Veteran journalist comes to bury Condi, not praise her in biting speech at USF
By Joe Eskenazi
For all we know, Condoleezza Rice’s parents were decades ahead of their time. Most mothers and fathers of their day dealt with misbehavior with two simple techniques: Forehand and backhand. Yet perhaps the Rices were pioneers of the timeout.
How else to explain the Secretary of State’s near-obsession with isolation?
Joel Brinkley, a former top foreign correspondent for The New York Times, racked up enough frequent flier miles to summer at the Sea of Tranquility by trailing Rice here, there and everywhere as she (mis)applied George W. Bush’s tortured foreign policy.
And it’s a good bet that, in his notebook, the verb “isolate” was simply shortened to “i”.
“I can’t tell you how many times...
you’d ask her a question and the answer would be ‘We have to isolate them,’” recalled Brinkley in a recent discussion at the University of San Francisco’s Center for the Pacific Rim.
“I went to the Secretary of State’s [official Web archive] to search the term ‘isolate.’ It came back with page after page: ‘We have to isolate Hamas.’ ‘The world needs to increase Iran’s isolation.’ ‘The diplomatic strategy for Hezbollah is further isolation.’ ‘The Syrian government needs to start making a change in its behavior lest it isolate itself further in the international community.’
“Isolation, as far as I can tell, is not working in many places.”
After 23 years at the Times, Brinkley left last year to assume a visiting professorship of journalism at Stanford.
As a National Security Adviser, Rice failed to prevent Dick Cheney, Donald Rumsfeld et al. from imposing their will on the world during Bush’s first term. When she ascended from the National Security Administration to State, she had a chance to “clean up all the messes she failed to modify or kill in her previous [capacity]: Iraq, Iran, Darfur, Russia, I could go on.”
Well, those messes go on as well. Brinkley believes Rice’s isolation mantra – not to mention Bush’s fitful and clumsy foreign policy – doomed her from the start.
For seven years, the Bush administration only lightly involved itself in the Israeli-Palestinian conflict. While the results were disastrous, Brinkley isn’t sure things will be better now that the U.S. is engaged. He darkly noted that the title of this week’s Mideast summit in Annapolis – of which Rice has been quoted as stating that “failure is not an option” -- has been “changed from ‘conference’ to ‘meeting,’ which suggests they don’t have very high expectations.”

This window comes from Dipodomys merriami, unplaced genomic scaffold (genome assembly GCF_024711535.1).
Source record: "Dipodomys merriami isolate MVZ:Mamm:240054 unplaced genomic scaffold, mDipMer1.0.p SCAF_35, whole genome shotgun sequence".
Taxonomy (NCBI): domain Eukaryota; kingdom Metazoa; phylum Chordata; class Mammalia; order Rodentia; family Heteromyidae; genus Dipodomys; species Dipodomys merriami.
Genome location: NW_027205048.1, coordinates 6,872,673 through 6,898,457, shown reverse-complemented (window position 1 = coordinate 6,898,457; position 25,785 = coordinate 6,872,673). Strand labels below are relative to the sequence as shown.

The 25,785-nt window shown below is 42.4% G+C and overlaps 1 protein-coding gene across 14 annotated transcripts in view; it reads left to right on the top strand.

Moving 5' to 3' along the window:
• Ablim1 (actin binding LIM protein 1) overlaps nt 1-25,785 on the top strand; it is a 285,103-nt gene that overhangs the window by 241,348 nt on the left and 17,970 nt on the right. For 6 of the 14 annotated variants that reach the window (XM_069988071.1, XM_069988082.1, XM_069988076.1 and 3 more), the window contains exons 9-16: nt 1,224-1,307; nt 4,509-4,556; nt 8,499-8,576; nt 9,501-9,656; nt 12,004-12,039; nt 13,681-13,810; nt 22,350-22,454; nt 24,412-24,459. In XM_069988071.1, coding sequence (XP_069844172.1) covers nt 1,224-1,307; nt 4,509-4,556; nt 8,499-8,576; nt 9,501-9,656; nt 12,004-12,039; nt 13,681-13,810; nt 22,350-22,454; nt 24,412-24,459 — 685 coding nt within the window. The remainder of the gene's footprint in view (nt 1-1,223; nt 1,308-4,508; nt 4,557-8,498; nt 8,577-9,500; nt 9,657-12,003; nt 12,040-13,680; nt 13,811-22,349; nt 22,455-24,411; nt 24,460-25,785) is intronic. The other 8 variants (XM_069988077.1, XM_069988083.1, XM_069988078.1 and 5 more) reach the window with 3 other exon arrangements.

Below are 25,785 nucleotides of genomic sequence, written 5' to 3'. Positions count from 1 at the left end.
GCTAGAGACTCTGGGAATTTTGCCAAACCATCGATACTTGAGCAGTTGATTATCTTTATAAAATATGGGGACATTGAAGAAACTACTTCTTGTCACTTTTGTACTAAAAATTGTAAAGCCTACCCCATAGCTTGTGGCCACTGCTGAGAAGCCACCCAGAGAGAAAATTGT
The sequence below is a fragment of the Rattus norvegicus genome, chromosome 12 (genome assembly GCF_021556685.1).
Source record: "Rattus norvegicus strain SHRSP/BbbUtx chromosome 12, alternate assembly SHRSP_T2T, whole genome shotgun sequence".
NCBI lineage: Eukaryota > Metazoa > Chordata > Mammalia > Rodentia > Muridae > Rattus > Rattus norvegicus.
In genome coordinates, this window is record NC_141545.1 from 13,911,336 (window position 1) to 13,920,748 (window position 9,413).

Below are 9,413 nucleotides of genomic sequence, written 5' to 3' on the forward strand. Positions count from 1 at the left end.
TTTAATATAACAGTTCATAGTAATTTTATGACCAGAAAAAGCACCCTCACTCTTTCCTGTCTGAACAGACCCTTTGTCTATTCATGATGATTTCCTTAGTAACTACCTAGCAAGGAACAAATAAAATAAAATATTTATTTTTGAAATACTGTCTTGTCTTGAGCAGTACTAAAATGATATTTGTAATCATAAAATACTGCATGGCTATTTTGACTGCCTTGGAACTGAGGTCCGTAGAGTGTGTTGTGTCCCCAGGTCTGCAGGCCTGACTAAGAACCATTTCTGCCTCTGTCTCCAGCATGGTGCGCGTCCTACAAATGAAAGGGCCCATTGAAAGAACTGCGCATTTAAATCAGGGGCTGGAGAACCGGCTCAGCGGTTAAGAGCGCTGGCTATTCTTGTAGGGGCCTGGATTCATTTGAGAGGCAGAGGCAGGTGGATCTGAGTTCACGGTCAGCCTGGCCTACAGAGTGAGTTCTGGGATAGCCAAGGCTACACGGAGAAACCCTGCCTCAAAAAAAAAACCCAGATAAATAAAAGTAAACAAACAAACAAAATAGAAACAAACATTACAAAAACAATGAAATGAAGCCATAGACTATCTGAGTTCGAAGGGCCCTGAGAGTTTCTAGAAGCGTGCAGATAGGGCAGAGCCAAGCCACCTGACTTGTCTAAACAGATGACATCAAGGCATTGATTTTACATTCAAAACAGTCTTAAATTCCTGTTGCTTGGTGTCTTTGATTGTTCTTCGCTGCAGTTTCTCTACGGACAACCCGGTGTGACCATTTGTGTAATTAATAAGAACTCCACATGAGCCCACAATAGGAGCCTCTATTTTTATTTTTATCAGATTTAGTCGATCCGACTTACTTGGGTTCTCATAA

In fact, Rice’s reputation for ineffectiveness has now even spread from dictators to mere editors. Earlier this year, she suffered the unprecedented embarrassment of having an op-ed column rejected by every newspaper she submitted it to – and, keep in mind, this is the sitting Secretary of State we’re talking about here.
The word on the street was that Rice’s column was nothing more than an assemblage of pie-in-the-sky White House claptrap. Brinkley wanted to read it for himself, however, so he asked for a copy from the State Department’s public affairs office.
That copy never came. Brinkley believes State Department figures were worried he might, you know, write mean things about it.
“I can tell you that no Secretary of State has ever been in this position…she just doesn’t have much influence anymore.”
And perhaps even more damningly – she just ain’t good company.
“She’s rather wooden. ... And she’s so good at staying on message, it's frustrating. She gets very upset if her message doesn’t play the way she wants it to, and it usually doesn’t. We had off-the-record dinners and still, completely off the record, I never could get her to say anything interesting” said Brinkley.
He recalled a trip to Russia in which a diplomat flatly contradicted the White House line on Iran. On the flight home, Rice sent no fewer than three junior diplomats to the back of the plane “to spin us” before making the trip herself. “And she was mad! She said we’d fallen for this Russian trick. And all that accomplished was that we wrote our stories and also wrote that she was angry.”
Brinkley’s prediction of Rice’s future dripped with vitriol: She’ll return to Stanford, join all the other failed conservative policymakers at the Hoover Institution and “Do some speeches and write a book telling what a wonderful job she did.”
Finally, Brinkley was in a giving mood when it came to biting criticism. Asked how his former paper had handled the lead-up to the Iraq war, he swung for the fences.
“We utterly failed in our coverage of WMD because we had our own WMD named Judith Miller. I’ve known her for 20 years and despised her all that time to today.”
An aside: Two-thirds of the way through Brinkley's speech, I noticed the sickly-sweet odor of alcohol emitted through one's pores along with the San Francisco standbys of grungy clothing and caked-on sweat. I looked behind me and observed a pair of bearded men wearing worn denim jackets and pants and USA eagle hats of the sort one obtains at Walgreen's for two dollars.
If anyone else noticed the two men, it wasn't apparent to me. While the pair may have had a yen for foreign policy, it's likely their interest was far more domestic. Both of them circulated through the wine-and-cheese mixer held after the speech. We exchanged nods and I walked off into the foggy night.